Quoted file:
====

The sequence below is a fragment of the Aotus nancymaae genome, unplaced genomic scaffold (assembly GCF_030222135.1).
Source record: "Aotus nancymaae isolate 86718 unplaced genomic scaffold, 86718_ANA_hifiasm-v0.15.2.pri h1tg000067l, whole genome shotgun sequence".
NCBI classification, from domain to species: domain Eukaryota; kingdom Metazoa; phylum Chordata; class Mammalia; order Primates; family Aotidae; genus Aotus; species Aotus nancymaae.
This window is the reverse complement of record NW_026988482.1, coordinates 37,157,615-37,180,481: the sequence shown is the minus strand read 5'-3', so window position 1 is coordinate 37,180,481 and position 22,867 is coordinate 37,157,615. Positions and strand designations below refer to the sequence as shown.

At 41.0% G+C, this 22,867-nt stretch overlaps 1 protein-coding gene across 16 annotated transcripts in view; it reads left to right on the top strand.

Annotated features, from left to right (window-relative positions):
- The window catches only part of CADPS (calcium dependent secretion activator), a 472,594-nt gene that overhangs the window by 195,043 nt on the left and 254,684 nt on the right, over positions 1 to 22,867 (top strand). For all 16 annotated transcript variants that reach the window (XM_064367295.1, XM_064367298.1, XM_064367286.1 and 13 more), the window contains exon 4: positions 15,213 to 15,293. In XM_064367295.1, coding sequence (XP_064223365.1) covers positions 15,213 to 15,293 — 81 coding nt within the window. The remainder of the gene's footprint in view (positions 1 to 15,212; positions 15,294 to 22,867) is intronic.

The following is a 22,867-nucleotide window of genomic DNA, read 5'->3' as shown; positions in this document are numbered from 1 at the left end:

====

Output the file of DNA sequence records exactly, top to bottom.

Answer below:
The sequence below is a fragment of the Aotus nancymaae genome, unplaced genomic scaffold (assembly GCF_030222135.1).
Source record: "Aotus nancymaae isolate 86718 unplaced genomic scaffold, 86718_ANA_hifiasm-v0.15.2.pri h1tg000067l, whole genome shotgun sequence".
NCBI classification, from domain to species: domain Eukaryota; kingdom Metazoa; phylum Chordata; class Mammalia; order Primates; family Aotidae; genus Aotus; species Aotus nancymaae.
This window is the reverse complement of record NW_026988482.1, coordinates 37,157,615-37,180,481: the sequence shown is the minus strand read 5'-3', so window position 1 is coordinate 37,180,481 and position 22,867 is coordinate 37,157,615. Positions and strand designations below refer to the sequence as shown.

At 41.0% G+C, this 22,867-nt stretch overlaps 1 protein-coding gene across 16 annotated transcripts in view; it reads left to right on the top strand.

Annotated features, from left to right (window-relative positions):
- The window catches only part of CADPS (calcium dependent secretion activator), a 472,594-nt gene that overhangs the window by 195,043 nt on the left and 254,684 nt on the right, over positions 1 to 22,867 (top strand). For all 16 annotated transcript variants that reach the window (XM_064367295.1, XM_064367298.1, XM_064367286.1 and 13 more), the window contains exon 4: positions 15,213 to 15,293. In XM_064367295.1, coding sequence (XP_064223365.1) covers positions 15,213 to 15,293 — 81 coding nt within the window. The remainder of the gene's footprint in view (positions 1 to 15,212; positions 15,294 to 22,867) is intronic.

The following is a 22,867-nucleotide window of genomic DNA, read 5'->3' as shown; positions in this document are numbered from 1 at the left end: